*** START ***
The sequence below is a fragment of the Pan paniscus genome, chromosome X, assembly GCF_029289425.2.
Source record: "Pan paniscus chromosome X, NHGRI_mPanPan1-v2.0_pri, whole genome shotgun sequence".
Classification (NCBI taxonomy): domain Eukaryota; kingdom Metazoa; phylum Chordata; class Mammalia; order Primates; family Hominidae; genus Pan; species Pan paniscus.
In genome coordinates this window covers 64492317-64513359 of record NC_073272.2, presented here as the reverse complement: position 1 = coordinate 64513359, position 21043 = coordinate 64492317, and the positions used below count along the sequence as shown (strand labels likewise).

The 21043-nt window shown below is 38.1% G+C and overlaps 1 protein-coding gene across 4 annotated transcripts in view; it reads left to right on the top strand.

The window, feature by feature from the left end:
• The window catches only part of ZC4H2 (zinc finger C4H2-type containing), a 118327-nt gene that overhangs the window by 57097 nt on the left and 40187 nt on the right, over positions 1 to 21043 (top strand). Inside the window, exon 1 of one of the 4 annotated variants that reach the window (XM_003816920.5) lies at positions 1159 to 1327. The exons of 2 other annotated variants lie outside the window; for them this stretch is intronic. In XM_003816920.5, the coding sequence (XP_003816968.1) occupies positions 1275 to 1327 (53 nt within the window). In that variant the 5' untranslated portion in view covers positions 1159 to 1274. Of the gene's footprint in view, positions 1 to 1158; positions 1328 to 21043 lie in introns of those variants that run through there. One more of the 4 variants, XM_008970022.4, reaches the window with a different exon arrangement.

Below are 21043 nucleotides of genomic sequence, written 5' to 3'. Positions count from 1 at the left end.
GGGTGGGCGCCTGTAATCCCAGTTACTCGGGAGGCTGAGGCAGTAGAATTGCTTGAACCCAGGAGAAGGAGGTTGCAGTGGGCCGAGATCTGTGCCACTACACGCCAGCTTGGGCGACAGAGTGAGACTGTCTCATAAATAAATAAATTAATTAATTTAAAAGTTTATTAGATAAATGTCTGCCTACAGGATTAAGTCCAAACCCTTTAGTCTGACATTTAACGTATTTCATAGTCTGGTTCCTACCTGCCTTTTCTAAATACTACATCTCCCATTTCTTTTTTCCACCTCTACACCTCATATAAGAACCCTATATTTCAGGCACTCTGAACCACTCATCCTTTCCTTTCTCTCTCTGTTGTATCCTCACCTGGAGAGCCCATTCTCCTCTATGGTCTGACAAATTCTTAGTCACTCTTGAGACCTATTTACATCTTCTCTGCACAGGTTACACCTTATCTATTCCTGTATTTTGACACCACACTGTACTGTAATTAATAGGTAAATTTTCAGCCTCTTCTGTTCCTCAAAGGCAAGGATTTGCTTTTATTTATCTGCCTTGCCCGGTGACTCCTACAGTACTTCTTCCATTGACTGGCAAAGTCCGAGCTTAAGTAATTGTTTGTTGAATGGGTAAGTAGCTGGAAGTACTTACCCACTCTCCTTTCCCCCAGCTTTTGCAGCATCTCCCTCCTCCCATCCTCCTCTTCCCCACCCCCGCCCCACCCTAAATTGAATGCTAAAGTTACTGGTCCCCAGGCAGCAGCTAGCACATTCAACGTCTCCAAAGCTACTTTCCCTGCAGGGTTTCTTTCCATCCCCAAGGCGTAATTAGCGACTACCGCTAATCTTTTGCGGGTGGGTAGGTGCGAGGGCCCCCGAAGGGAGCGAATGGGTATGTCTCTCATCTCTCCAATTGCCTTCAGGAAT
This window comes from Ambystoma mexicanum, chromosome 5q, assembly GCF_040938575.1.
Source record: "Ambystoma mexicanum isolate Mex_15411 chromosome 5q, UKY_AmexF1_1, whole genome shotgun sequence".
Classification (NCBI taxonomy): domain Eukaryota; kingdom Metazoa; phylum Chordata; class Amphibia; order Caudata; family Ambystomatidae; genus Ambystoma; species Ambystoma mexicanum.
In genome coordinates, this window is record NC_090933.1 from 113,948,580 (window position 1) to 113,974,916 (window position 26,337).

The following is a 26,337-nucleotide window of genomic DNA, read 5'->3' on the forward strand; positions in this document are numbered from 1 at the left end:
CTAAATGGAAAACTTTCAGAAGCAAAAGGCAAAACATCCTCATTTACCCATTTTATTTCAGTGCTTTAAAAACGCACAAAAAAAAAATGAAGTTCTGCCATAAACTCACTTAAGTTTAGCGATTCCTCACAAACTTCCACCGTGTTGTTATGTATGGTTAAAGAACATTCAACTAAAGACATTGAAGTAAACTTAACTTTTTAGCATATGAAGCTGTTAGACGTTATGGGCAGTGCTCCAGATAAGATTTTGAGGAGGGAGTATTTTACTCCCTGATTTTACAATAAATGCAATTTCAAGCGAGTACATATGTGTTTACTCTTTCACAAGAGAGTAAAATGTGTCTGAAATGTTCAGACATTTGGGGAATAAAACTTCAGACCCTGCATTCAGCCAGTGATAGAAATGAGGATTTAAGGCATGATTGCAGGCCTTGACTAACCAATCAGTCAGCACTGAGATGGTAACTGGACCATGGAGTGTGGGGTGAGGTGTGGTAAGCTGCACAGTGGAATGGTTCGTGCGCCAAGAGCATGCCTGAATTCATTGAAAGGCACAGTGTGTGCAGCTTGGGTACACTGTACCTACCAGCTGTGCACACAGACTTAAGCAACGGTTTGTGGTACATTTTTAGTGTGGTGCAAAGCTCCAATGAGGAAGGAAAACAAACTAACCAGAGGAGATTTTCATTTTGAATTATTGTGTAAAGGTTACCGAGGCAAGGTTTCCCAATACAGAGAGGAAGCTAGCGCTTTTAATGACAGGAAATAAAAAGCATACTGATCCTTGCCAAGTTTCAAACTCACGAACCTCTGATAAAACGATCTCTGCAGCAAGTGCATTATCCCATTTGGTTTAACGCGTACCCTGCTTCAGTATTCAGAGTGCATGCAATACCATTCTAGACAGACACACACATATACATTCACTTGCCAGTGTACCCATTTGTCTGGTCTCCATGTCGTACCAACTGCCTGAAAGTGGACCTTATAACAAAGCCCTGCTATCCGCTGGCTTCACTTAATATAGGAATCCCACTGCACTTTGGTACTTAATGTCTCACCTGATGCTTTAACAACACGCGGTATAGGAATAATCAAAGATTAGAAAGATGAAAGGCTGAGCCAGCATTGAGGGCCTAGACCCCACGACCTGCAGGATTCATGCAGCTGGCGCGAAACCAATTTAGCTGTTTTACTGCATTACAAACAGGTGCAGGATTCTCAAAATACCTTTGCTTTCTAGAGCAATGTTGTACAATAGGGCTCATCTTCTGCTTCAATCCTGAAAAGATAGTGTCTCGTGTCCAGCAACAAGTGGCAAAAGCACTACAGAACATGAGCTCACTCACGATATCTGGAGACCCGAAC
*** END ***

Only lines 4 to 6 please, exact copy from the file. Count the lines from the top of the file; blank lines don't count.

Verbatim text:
In genome coordinates this window covers 64492317-64513359 of record NC_073272.2, presented here as the reverse complement: position 1 = coordinate 64513359, position 21043 = coordinate 64492317, and the positions used below count along the sequence as shown (strand labels likewise).

The 21043-nt window shown below is 38.1% G+C and overlaps 1 protein-coding gene across 4 annotated transcripts in view; it reads left to right on the top strand.

The window, feature by feature from the left end: